An Exchange With Ex-LAPD Homicide Detective PJ Morris About Elliott Smith’s Case
I talked to LAPD homicide detective PJ Morris when I was just starting to research Elliott Smith’s case. We talked on the phone around 10 years ago, when he was still working as an LAPD Detective III Coordinator for homicide in the northeast division.
I remember him saying he could not say anything about the case because it was an open case, but when he realized I was someone willing to share information and not someone who was just looking for some juicy scoop, his tone changed a bit and he became interested in what I had to say, without revealing too much what he thought about the case.
Nevertheless, I remember (and this is because I took notes) that he said at one point in the conversation ‘But you know we are not considering this case as a suicide!’ … and I thought, ‘but what else a homicide detective could do?’ Still, it was a good indication of his view of the case.
He also mentioned additional reports beside the files I had acquired from the coroner, and he confirmed that the suicide note and the knife were in the police’s possession. However, I cannot say I learned much from detective PJ Morris at the time.
He retired 10 years ago, probably not very long after our conversation and I have tried to communicate with him in the hope he would now feel a bit freer to talk about Elliott Smith’s case?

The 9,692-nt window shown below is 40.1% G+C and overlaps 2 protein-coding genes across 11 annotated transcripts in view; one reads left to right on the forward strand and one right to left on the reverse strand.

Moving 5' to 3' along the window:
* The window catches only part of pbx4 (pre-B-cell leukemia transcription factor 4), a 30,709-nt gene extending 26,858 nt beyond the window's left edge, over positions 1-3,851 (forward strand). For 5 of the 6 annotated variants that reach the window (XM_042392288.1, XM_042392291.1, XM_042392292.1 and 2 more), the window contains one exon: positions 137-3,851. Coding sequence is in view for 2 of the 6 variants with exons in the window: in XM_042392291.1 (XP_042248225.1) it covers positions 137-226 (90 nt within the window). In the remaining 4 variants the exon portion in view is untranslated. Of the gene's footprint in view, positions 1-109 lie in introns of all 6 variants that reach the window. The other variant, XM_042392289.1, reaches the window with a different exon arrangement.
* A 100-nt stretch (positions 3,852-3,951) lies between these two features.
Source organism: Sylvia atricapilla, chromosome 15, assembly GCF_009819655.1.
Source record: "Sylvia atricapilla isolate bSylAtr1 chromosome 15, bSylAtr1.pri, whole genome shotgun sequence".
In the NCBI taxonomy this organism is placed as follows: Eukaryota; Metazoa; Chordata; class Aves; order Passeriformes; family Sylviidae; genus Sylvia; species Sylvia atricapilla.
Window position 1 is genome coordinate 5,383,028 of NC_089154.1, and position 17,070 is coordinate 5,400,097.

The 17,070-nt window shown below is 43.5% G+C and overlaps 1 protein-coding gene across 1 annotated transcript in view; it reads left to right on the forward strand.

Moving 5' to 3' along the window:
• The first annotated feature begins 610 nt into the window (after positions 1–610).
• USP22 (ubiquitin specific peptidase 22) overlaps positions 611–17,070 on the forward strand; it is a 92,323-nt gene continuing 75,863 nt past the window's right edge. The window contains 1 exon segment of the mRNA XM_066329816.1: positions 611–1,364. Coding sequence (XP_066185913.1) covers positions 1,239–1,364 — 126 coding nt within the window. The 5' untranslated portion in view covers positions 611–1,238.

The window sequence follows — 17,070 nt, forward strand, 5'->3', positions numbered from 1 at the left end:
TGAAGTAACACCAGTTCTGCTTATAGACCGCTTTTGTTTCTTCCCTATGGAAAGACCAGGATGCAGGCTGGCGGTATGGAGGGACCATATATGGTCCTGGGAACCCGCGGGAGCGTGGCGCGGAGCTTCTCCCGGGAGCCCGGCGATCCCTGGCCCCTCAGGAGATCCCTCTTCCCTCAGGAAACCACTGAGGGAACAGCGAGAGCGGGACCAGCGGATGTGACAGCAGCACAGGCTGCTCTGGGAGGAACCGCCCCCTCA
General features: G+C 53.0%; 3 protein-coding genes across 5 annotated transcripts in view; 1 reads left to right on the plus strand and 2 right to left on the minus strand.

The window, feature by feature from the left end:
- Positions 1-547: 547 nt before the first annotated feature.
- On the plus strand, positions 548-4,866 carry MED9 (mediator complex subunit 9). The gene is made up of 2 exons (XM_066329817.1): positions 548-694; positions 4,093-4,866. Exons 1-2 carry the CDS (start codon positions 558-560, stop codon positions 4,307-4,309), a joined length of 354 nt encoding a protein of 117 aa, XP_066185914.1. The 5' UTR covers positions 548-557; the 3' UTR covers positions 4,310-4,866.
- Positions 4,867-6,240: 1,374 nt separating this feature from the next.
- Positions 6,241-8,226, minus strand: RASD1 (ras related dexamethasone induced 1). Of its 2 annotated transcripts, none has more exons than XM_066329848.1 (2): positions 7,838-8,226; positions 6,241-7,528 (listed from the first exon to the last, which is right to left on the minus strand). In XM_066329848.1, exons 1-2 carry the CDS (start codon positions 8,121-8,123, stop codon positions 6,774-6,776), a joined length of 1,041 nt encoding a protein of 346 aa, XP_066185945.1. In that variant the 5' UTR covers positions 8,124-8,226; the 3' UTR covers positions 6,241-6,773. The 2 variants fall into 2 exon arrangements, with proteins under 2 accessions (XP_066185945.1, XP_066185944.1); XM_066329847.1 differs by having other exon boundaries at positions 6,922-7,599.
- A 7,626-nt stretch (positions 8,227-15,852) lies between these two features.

It took me very long to get in touch and to receive an answer, but PJ Morris, now retired LAPD homicide detective living in the suburbs of Los Angeles, talked to me via messenger. The problem is that, after 16 years (Elliott died in 2003), memory can be failing, especially when you were working as a LA detective and probably investigating numerous cases. ‘I vaguely remember that case. I’ve been retired over 10 years now,’ wrote PJ Morris. After giving him a brief summary of the case, he added: ‘The only thing I remember is that the case needed additional investigations and evidence to move the case forward.’
However, he also added ‘I only remember that it was a very suspicious incident.’ And this was probably the best thing I could get from him! This is obviously in complete opposition with the declaration you can read at the end of Gil Reyes’ ‘Searching for Elliott Smith’ stating that ‘An LAPD detective reviewing the case says off-camera he believes it was a suicide.’ Reyes could not even give me the name of the detective when I asked him in person whom he had talked to. I can say I talked to PJ Morris, who was investigating the case at the time, Reyes simply dodged by saying it was confidential information.
After talking a bit longer with Morris and mentioning my conversation with Chiba’s neighbor, he encouraged me to contact J. King again, as well as another detective I had never heard about. I thanked him and he added: ‘You’re welcome. If I were still active and working I would have loved to have you involved in all of my cases.’… which was a really great compliment.